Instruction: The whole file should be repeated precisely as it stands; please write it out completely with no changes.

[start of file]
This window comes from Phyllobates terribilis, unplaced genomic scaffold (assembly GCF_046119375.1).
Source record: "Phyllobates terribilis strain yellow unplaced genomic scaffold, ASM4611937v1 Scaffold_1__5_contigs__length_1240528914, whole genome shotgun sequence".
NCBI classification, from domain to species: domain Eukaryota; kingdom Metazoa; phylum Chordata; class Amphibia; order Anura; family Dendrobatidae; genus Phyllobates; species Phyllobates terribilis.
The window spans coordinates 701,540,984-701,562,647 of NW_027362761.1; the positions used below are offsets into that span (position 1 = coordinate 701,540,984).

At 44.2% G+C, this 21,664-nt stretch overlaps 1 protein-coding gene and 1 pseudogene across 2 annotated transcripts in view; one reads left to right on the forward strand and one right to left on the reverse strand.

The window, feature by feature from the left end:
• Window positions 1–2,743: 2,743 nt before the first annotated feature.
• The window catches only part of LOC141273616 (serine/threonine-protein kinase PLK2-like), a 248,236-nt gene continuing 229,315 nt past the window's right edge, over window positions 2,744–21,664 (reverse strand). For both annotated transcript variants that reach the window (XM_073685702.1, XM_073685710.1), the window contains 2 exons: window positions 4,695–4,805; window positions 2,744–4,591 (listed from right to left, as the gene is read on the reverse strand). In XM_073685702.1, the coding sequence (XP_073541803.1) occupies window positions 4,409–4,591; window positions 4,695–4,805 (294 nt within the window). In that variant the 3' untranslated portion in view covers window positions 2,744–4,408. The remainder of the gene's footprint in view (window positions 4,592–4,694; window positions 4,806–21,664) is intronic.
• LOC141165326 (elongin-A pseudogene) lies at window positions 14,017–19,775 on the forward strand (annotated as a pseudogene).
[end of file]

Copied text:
This window comes from Phyllobates terribilis, unplaced genomic scaffold (assembly GCF_046119375.1).
Source record: "Phyllobates terribilis strain yellow unplaced genomic scaffold, ASM4611937v1 Scaffold_1__5_contigs__length_1240528914, whole genome shotgun sequence".
NCBI classification, from domain to species: domain Eukaryota; kingdom Metazoa; phylum Chordata; class Amphibia; order Anura; family Dendrobatidae; genus Phyllobates; species Phyllobates terribilis.
The window spans coordinates 701,540,984-701,562,647 of NW_027362761.1; the positions used below are offsets into that span (position 1 = coordinate 701,540,984).

At 44.2% G+C, this 21,664-nt stretch overlaps 1 protein-coding gene and 1 pseudogene across 2 annotated transcripts in view; one reads left to right on the forward strand and one right to left on the reverse strand.

The window, feature by feature from the left end:
• Window positions 1–2,743: 2,743 nt before the first annotated feature.
• The window catches only part of LOC141273616 (serine/threonine-protein kinase PLK2-like), a 248,236-nt gene continuing 229,315 nt past the window's right edge, over window positions 2,744–21,664 (reverse strand). For both annotated transcript variants that reach the window (XM_073685702.1, XM_073685710.1), the window contains 2 exons: window positions 4,695–4,805; window positions 2,744–4,591 (listed from right to left, as the gene is read on the reverse strand). In XM_073685702.1, the coding sequence (XP_073541803.1) occupies window positions 4,409–4,591; window positions 4,695–4,805 (294 nt within the window). In that variant the 3' untranslated portion in view covers window positions 2,744–4,408. The remainder of the gene's footprint in view (window positions 4,592–4,694; window positions 4,806–21,664) is intronic.
• LOC141165326 (elongin-A pseudogene) lies at window positions 14,017–19,775 on the forward strand (annotated as a pseudogene).